The Ada Lovelace Institute is convening the Citizens’ Biometrics Council to bring public voice into the debate about biometrics technologies. In February the Council met for the first time to discuss biometrics technology and policy. Attending workshops in either Bristol or Manchester, council members began to explore the potential of new technologies and the societal concerns they raise.
Transparency, convenience, proportionality, accuracy, trust, truth. Data management, surveillance, human rights, and societal versus individual benefit. Good governance, marginalised groups, discrimination. Power. Social value, economic value, accessibility and inclusion. The future of our society and the impact on our environment.
Not everyone decides to spend their weekend discussing topics like this. But that’s exactly what the Citizens’ Biometrics Council did across two workshops in February. The list above captures only a snapshot of the breadth of issues explored, reflecting the sheer size of this topic and hinting at what priorities may emerge throughout this process.
To what extent have you thought about biometric technologies before you were invited to join the Citizens’ Biometrics Council?
The majority of council members in both Bristol and Manchester had only thought about biometric technologies occasionally prior to joining the Citizens’ Biometric Council.
These first workshops provided council members with an opportunity to consider biometrics technologies in depth; many hadn’t thought much about them before. Nevertheless, the council members brought constructive thoughtfulness to their task, often drawing from their own perspectives. Some shared how their children use fingerprints to pay for school meals, others how their bank is implementing voice-recognition security. This raised questions like: how will this affect young people’s skill with money? What do the banks do with the data being collected?
Council members also considered the experiences of others. Concerns were raised about how certain groups might be excluded – like those less digitally literate, or people living with disabilities – as we increasingly rely on standardised biometrics technologies. Where discrimination already exists in society, will these technologies reduce or exacerbate injustice and inequality?
More questions were raised than answered across the first round of workshops, but this was to be expected. Speakers – including representatives from the ICO, police forces, technology companies and civil society – addressed some of the council members’ questions as they arose. We gave more information about how the GDPR might apply in a particular context, for example, and provided added detail on how certain technologies work.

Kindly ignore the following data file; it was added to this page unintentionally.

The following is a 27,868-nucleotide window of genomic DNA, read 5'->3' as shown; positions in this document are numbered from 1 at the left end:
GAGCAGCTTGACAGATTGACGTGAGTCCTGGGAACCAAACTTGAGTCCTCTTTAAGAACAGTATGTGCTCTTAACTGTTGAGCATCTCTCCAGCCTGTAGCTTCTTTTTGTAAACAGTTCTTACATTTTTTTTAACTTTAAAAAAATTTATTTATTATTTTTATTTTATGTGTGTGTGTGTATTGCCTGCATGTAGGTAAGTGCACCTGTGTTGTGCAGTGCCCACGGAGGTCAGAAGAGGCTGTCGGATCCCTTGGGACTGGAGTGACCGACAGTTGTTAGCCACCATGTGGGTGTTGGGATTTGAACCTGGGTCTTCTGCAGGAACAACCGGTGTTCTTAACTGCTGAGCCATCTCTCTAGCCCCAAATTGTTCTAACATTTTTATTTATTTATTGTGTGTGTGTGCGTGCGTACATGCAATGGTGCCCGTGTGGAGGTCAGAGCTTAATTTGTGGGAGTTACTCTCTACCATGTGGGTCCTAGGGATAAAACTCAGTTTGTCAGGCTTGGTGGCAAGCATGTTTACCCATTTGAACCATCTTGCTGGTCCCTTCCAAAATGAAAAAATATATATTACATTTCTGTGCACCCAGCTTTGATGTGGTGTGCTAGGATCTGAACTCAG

But as more subjective questions arose, they were turned back to the Council. The Hopkins Van Mil team facilitated the discussions, making sure everyone’s voice was heard as we considered these thorny questions. Questions which regulators, technologists, policymakers and legal scholars don’t yet have answers to, such as:
- What’s the right level of information which must be provided when deploying voice recognition?
- What’s an acceptable use of facial recognition technology in a public space?
- What are the appropriate standards which must be upheld for emerging biometrics technologies?
The Citizens’ Biometrics Council exists to give public perspective on exactly these kinds of questions.
The key question
Our aim for the Council is to give an understanding of an informed public’s expectations, conditions for trustworthiness and redlines when it comes to the use of biometrics technologies and data. We turned this into a question and presented it to the Council, who fed back that it was too complex to be addressed. Quite rightly, they identified the overly complicated language and how it was at least two questions in one.
Among the feedback, they made suggestions for better questions, one of which is the title of this piece: simply, ‘what is or isn’t OK when it comes to the use of biometrics?’ Based on this feedback, we’re creating a clearer question to address.